Continuing a trend in evidence since December 2012, the number of global companies on S&P’s ‘Weakest Links’ declined further over the summer. The latest monthly report, entitled ‘Global Weakest Links And Default Rates: Weakest Links Count Increased in August,’ examines ratings issued by the agency through August 26.
In order to be included in the list, an entity must have a speculative corporate credit rating of ‘B-‘ or lower, plus a negative outlook, a CreditWatch with a negative implication, or both.
The September 4 report lists 130 companies with a total rated debt valued at $206.7 billion as of August 26. The 22 private equity-backed portfolio companies included in the list have an aggregated debt of $56 billion, by Buyouts estimates. When examined by sector, 27 percent of portfolio companies on the list are media and entertainment firms, followed by high technology and retail/restaurants with 18 and 14 percent respectively. From a geographic point of view, the United States disproportionately dominates the roll with 18 of the 22 (82 percent) PE-backed companies domiciled there. By comparison, for the ‘Weakest Links’ report as a whole, the United States only accounted for two-thirds (68 percent) of the 130 global total.
Despite the number of global companies in the ‘Weakest Links’ falling further over the year, the number of PE-backed firms has increased since the last time Buyouts reviewed S&P’s report. On July 1, the number of portfolio companies was at its lowest point since Buyouts first started tracking ‘Weakest Links,’ with only 14 firms making the list. The new uptick in the number of firms on the list also increases the aggregate value of LBO-backed companies’ debt by over $12 billion from the $44 billion last reported. Despite the recent uptick, the small proportion of PE-backed firms on the ‘Weakest Link’ list is indicative of an improving economy and suggests the ability of financial sponsors to effectively manage the cash flow of portfolio companies.
Over the summer, seven new portfolio companies joined the ‘Weakest Links’ list and an additional four have been included as revisions to earlier Buyouts reports. Simultaneously, three PE-backed firms left.
The company that added the most debt to the ‘Weakest Links’ tally was Affinion Group Holdings Inc, with $2.685 billion of affected debt. The Stamford, Connecticut-based direct marketer of membership, insurance and credit card ancillary services was downgraded by S&P to ‘CCC+’ from ‘B-‘ as a result of its elevated leverage and risk of further declines in operating performance. The ratings agency also issued a negative outlook over concerns that the General Atlantic LLC-backed company will not be able to refinance its senior notes.
Another company that was downgraded from ‘B-‘ to ‘CCC+’ was Melville, New York-based Sbarro LLC. The ratings for the Italian quick service restaurant were revised due its unsustainable financial burden over the long term, S&P said. Backed by MidOcean Partners LLC, Sbarro was also issued a negative outlook as S&P believes that the company will continue to experience deteriorating performance, which may lead to weaker credit protection measures and liquidity erosion.
Excluded from the latest report is the U.S. dental practice management services provider Smile Brands Group Inc. The Welsh Carson Anderson & Stowe–backed firm is planning to refinance its bank debt and pay down existing revolver borrowings. The ratings agency reaffirmed its ‘B-‘ corporate credit rating and revised its outlook to stable as the company’s liquidity is expected to be adequate in the near term. The issuance of a stable outlook puts the company outside the definition of ‘Weakest Links’ despite the ‘B-‘ rating.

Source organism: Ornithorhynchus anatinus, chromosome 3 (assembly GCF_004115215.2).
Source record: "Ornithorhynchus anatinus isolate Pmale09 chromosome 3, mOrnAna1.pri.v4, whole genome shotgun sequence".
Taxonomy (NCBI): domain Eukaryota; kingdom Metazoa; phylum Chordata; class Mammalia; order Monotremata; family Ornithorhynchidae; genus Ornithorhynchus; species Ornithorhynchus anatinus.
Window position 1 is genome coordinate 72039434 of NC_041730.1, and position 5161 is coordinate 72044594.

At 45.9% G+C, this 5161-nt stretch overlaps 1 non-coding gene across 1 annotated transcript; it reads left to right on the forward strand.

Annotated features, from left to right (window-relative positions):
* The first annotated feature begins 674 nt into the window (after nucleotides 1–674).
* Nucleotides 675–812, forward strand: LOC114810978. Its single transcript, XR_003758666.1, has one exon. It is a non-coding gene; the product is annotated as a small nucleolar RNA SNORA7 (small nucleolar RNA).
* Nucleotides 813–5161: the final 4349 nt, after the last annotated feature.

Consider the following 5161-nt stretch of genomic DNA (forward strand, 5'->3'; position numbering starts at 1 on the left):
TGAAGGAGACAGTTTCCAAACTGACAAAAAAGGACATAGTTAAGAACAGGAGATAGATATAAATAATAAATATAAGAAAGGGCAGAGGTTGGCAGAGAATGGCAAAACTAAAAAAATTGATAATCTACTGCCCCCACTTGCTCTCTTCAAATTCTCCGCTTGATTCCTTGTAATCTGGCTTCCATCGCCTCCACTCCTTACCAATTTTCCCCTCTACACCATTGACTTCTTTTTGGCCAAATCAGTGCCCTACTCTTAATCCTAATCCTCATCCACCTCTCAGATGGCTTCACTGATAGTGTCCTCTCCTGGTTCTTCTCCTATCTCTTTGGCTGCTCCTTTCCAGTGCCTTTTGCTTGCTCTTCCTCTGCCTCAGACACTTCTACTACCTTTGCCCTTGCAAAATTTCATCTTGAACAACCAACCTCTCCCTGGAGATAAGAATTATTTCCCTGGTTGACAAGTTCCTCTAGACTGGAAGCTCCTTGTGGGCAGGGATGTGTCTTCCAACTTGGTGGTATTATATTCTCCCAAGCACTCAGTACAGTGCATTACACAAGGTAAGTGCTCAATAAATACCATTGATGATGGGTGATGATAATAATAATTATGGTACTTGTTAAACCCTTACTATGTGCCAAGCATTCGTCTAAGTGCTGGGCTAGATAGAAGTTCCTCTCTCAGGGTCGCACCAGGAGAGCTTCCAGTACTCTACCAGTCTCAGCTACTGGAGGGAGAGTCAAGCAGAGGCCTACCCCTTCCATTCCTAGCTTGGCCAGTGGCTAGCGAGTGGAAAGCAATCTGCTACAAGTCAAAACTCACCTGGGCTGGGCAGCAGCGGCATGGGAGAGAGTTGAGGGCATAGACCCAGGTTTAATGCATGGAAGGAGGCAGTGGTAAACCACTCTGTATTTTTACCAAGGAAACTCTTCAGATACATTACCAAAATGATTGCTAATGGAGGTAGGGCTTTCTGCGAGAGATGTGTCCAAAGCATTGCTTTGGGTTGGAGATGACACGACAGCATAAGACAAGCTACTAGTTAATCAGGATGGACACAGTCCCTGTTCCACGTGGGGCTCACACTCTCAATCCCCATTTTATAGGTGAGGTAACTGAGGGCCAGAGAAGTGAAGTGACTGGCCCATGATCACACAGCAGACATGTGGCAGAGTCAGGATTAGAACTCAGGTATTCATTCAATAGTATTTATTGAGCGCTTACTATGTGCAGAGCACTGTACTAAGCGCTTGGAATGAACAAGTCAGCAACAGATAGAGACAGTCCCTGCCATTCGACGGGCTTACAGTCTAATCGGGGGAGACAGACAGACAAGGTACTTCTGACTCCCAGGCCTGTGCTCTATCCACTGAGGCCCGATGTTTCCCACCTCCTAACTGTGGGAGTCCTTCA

Another firm that was dropped from the ‘Weakest Links’ list is Diamond Castle Holdings Inc-backed Community Choice Financial Inc. The consumer finance company had its outlook revised to stable from negative and its rating affirmed by S&P on July 18. The new outlook reflects the rating agency’s view that CCFI reduced its near-term legislative risk in Ohio by changing its products offerings in the state. The company is expected to effectively manage legislative risks in Ohio and maintain adequate cash flow and liquidity.
Executives with Diamond Castle, General Atlantic, MidOcean Partners and Welsh Carson Anderson & Stowe were not available for comment.
As a result of improvements in credit markets, there has been a general decline in default rates since 2010. However, recovery has not been uniform across sectors as transportation, leisure/media and energy sectors continue to have higher default rates due to their cyclical nature. Through August 26, there have been 55 global corporate defaults accounting for $77.7 billion of debt. This figure is lower than the same time period last year when 85 companies received a ‘D’ or ‘SD’ designation by S&P with $86.7 billion of debt and a far cry from the 264 defaults witnessed at the height of the financial crisis in 2009.
Of the 55 companies defaulting so far in 2013, only five have been LBO-backed, accounting for approximately $41.8 billion of affected debt. In addition to Orchard Supply Hardware (Buyouts July 1) only Jacuzzi Brands Corp was included on S&P’s global corporate defaulters list since its June 3 report.
The U.S.-based global producer of branded bath and plumbing products was downgraded from ‘CCC’ to ‘SD’ on July 18. Jacuzzi Brands Corp is backed by Apollo Global Management, Ares Management and Clearlake Capital Group and the firm recently refinanced approximately $230 million in debt for new debt and equity interests in a transaction that is considered to be a distressed exchange tantamount to default by the ratings agency.